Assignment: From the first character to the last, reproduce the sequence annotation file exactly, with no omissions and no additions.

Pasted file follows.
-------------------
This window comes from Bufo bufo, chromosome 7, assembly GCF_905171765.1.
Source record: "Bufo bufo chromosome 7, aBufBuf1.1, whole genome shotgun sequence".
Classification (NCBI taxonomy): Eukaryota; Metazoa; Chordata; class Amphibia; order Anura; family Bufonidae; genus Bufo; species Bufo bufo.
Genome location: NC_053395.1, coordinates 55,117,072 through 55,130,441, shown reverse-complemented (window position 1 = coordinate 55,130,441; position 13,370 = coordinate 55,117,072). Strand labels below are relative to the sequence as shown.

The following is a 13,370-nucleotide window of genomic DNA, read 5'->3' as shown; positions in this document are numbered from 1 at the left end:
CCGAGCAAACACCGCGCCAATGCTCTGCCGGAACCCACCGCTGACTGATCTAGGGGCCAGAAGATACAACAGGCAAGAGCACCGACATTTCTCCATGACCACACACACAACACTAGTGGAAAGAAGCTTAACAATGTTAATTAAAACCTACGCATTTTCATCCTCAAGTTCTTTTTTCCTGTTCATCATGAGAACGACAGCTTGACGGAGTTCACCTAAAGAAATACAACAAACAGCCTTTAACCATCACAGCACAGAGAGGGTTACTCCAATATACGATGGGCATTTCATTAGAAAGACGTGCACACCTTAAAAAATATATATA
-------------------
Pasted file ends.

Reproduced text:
This window comes from Bufo bufo, chromosome 7, assembly GCF_905171765.1.
Source record: "Bufo bufo chromosome 7, aBufBuf1.1, whole genome shotgun sequence".
Classification (NCBI taxonomy): Eukaryota; Metazoa; Chordata; class Amphibia; order Anura; family Bufonidae; genus Bufo; species Bufo bufo.
Genome location: NC_053395.1, coordinates 55,117,072 through 55,130,441, shown reverse-complemented (window position 1 = coordinate 55,130,441; position 13,370 = coordinate 55,117,072). Strand labels below are relative to the sequence as shown.

The following is a 13,370-nucleotide window of genomic DNA, read 5'->3' as shown; positions in this document are numbered from 1 at the left end:
CCGAGCAAACACCGCGCCAATGCTCTGCCGGAACCCACCGCTGACTGATCTAGGGGCCAGAAGATACAACAGGCAAGAGCACCGACATTTCTCCATGACCACACACACAACACTAGTGGAAAGAAGCTTAACAATGTTAATTAAAACCTACGCATTTTCATCCTCAAGTTCTTTTTTCCTGTTCATCATGAGAACGACAGCTTGACGGAGTTCACCTAAAGAAATACAACAAACAGCCTTTAACCATCACAGCACAGAGAGGGTTACTCCAATATACGATGGGCATTTCATTAGAAAGACGTGCACACCTTAAAAAATATATATA